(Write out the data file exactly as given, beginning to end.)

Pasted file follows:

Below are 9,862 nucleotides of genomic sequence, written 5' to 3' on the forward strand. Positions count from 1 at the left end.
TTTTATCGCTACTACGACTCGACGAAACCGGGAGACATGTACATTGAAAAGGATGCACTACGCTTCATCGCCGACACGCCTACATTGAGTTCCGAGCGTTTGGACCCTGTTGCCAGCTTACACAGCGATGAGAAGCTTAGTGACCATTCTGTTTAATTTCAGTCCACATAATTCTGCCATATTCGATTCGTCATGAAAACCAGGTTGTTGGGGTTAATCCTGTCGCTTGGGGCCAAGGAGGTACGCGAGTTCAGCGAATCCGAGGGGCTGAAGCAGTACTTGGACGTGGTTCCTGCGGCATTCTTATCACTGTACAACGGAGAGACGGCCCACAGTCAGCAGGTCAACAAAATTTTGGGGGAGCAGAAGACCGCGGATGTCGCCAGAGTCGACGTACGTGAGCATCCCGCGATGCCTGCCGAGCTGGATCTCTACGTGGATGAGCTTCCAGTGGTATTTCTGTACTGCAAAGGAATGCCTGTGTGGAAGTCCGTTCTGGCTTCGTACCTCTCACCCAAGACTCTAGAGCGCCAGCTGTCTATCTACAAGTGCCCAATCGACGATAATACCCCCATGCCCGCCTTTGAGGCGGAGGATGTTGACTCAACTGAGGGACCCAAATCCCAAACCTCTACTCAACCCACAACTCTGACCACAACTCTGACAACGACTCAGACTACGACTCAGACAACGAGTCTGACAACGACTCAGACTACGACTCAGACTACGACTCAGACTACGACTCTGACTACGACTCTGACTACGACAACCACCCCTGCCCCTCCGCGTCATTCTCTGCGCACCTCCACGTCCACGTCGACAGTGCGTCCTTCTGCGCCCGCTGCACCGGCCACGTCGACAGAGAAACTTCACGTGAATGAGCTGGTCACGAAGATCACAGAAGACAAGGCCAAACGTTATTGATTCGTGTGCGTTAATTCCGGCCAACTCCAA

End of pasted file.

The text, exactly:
Below are 9,862 nucleotides of genomic sequence, written 5' to 3' on the forward strand. Positions count from 1 at the left end.
TTTTATCGCTACTACGACTCGACGAAACCGGGAGACATGTACATTGAAAAGGATGCACTACGCTTCATCGCCGACACGCCTACATTGAGTTCCGAGCGTTTGGACCCTGTTGCCAGCTTACACAGCGATGAGAAGCTTAGTGACCATTCTGTTTAATTTCAGTCCACATAATTCTGCCATATTCGATTCGTCATGAAAACCAGGTTGTTGGGGTTAATCCTGTCGCTTGGGGCCAAGGAGGTACGCGAGTTCAGCGAATCCGAGGGGCTGAAGCAGTACTTGGACGTGGTTCCTGCGGCATTCTTATCACTGTACAACGGAGAGACGGCCCACAGTCAGCAGGTCAACAAAATTTTGGGGGAGCAGAAGACCGCGGATGTCGCCAGAGTCGACGTACGTGAGCATCCCGCGATGCCTGCCGAGCTGGATCTCTACGTGGATGAGCTTCCAGTGGTATTTCTGTACTGCAAAGGAATGCCTGTGTGGAAGTCCGTTCTGGCTTCGTACCTCTCACCCAAGACTCTAGAGCGCCAGCTGTCTATCTACAAGTGCCCAATCGACGATAATACCCCCATGCCCGCCTTTGAGGCGGAGGATGTTGACTCAACTGAGGGACCCAAATCCCAAACCTCTACTCAACCCACAACTCTGACCACAACTCTGACAACGACTCAGACTACGACTCAGACAACGAGTCTGACAACGACTCAGACTACGACTCAGACTACGACTCAGACTACGACTCTGACTACGACTCTGACTACGACAACCACCCCTGCCCCTCCGCGTCATTCTCTGCGCACCTCCACGTCCACGTCGACAGTGCGTCCTTCTGCGCCCGCTGCACCGGCCACGTCGACAGAGAAACTTCACGTGAATGAGCTGGTCACGAAGATCACAGAAGACAAGGCCAAACGTTATTGATTCGTGTGCGTTAATTCCGGCCAACTCCAA